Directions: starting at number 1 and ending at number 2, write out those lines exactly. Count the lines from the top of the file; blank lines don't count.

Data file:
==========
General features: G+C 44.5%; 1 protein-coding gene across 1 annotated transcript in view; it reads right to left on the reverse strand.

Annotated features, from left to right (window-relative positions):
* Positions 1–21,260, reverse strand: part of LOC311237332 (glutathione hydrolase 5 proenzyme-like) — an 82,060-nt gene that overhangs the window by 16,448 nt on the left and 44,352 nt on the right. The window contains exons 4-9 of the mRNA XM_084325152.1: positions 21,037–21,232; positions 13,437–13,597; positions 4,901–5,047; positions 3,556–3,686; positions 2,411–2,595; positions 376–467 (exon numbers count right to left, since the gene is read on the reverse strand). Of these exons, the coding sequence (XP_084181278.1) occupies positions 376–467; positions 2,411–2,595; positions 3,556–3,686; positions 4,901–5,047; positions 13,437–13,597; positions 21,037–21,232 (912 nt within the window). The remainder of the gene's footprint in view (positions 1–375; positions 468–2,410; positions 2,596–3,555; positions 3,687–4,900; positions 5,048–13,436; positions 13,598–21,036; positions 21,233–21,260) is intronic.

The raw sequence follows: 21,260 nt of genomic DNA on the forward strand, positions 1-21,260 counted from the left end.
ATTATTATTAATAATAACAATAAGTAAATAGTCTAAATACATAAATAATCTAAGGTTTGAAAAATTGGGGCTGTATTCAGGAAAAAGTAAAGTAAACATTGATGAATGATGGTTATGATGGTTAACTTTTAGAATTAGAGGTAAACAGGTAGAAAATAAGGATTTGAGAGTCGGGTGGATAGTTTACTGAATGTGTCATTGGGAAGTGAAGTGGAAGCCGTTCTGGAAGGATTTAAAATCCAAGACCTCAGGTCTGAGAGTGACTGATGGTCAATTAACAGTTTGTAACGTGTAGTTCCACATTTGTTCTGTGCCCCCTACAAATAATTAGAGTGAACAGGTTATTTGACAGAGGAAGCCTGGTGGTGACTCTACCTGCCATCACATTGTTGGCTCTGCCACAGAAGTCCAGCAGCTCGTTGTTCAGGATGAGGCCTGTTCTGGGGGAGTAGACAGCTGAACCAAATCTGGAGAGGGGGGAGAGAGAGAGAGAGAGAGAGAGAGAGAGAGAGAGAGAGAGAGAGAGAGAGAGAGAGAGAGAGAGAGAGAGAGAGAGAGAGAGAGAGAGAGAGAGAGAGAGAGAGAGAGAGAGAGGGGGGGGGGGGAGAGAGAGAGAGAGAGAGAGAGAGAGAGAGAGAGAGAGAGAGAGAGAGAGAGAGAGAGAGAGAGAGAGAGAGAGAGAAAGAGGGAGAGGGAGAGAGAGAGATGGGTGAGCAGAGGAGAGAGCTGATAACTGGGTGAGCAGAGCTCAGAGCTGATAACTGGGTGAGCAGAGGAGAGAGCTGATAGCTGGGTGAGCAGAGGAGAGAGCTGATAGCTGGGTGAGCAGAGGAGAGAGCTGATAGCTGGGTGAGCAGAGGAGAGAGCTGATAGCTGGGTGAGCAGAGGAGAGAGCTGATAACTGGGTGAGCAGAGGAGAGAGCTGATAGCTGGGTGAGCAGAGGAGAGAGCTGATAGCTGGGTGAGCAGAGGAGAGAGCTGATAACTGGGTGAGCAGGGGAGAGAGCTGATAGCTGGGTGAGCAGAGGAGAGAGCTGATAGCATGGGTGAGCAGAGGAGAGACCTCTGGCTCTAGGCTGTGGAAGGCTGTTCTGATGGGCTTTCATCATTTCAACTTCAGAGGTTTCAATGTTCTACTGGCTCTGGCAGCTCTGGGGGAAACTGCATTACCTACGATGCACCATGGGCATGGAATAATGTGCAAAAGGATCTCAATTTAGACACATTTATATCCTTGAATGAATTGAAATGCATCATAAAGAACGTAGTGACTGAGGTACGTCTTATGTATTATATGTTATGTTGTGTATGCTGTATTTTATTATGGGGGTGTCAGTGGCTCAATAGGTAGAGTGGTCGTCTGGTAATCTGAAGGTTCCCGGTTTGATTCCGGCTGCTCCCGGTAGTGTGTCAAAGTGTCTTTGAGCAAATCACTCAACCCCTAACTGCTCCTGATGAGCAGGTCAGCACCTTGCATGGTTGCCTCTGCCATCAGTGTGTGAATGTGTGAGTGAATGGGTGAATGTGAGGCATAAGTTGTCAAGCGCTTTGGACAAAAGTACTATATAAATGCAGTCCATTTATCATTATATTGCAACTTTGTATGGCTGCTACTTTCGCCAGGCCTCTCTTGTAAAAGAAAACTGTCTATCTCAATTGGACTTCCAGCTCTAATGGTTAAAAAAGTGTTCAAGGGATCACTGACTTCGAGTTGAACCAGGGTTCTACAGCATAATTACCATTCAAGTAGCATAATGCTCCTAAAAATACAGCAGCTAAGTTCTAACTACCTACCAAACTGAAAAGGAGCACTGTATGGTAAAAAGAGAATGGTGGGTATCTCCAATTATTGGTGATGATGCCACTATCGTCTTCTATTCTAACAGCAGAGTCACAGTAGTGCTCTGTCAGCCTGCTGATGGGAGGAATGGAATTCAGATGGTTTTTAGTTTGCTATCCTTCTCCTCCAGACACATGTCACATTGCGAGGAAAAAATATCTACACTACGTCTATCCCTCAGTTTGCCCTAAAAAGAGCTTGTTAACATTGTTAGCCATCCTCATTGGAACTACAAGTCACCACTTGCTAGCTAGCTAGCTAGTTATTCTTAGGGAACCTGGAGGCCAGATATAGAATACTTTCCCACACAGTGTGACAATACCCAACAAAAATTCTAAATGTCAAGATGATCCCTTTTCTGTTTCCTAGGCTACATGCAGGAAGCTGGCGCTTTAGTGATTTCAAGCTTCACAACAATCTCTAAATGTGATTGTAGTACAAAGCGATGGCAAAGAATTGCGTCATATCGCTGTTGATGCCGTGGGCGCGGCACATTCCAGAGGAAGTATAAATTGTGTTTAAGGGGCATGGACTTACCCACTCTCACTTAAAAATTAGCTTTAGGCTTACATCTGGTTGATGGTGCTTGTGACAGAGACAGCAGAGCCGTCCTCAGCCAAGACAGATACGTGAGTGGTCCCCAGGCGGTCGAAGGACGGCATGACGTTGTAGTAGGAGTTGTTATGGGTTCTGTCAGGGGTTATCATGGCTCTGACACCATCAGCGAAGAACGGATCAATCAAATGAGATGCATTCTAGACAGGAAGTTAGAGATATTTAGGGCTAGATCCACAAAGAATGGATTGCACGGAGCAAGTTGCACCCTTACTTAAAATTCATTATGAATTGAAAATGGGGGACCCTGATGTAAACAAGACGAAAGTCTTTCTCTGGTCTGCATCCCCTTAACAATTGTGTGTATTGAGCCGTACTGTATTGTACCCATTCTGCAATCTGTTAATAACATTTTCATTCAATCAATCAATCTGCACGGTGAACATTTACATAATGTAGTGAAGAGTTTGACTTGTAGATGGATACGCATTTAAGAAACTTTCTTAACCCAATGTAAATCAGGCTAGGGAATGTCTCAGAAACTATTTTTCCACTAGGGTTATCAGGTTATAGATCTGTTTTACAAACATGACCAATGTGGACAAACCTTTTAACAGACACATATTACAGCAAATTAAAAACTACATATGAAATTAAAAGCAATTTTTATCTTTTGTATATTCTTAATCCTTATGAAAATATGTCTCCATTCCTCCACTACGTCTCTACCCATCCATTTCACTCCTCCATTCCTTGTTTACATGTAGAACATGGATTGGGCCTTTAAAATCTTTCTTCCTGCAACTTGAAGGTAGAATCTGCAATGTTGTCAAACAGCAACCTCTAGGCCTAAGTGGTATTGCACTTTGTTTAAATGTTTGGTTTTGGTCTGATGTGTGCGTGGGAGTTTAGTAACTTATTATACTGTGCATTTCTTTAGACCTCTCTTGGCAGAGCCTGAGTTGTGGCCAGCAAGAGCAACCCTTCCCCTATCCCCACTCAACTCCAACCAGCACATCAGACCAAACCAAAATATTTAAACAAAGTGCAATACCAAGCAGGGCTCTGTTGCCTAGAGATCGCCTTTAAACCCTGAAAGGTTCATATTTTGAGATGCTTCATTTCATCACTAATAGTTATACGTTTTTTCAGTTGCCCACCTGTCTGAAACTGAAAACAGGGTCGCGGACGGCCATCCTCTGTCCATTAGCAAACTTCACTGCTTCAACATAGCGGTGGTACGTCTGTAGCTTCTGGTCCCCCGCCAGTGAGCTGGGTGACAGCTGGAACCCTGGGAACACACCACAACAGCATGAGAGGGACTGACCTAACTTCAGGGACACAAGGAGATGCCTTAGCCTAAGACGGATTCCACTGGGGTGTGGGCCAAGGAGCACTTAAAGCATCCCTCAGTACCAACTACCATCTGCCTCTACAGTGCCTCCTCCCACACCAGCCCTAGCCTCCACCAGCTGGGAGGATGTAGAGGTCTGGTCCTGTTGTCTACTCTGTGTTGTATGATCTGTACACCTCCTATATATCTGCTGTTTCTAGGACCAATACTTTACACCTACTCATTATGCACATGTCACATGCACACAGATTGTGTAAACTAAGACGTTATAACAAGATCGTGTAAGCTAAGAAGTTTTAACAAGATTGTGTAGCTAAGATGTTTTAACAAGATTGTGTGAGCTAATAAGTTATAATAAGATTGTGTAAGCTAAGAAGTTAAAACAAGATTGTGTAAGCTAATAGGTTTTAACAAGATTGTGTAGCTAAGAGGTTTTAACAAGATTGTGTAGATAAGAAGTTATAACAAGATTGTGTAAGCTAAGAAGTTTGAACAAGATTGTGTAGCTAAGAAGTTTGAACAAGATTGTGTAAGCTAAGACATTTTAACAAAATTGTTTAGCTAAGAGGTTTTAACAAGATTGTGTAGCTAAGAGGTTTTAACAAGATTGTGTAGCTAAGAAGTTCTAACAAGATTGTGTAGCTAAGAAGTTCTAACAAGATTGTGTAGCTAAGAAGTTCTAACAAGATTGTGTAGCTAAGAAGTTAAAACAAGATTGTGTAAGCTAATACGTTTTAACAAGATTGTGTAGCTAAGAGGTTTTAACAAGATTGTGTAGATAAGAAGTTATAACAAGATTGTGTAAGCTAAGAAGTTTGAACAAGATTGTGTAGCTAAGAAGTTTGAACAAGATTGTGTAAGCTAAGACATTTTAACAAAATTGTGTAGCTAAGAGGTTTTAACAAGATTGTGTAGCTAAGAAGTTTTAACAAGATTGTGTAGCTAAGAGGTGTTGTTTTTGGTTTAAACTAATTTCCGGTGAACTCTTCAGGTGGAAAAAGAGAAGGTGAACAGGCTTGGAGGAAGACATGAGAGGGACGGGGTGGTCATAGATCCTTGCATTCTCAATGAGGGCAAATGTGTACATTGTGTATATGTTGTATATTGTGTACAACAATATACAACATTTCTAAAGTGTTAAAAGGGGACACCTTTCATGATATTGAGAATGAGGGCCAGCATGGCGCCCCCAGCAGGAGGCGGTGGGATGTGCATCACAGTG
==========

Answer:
General features: G+C 44.5%; 1 protein-coding gene across 1 annotated transcript in view; it reads right to left on the reverse strand.

Annotated features, from left to right (window-relative positions):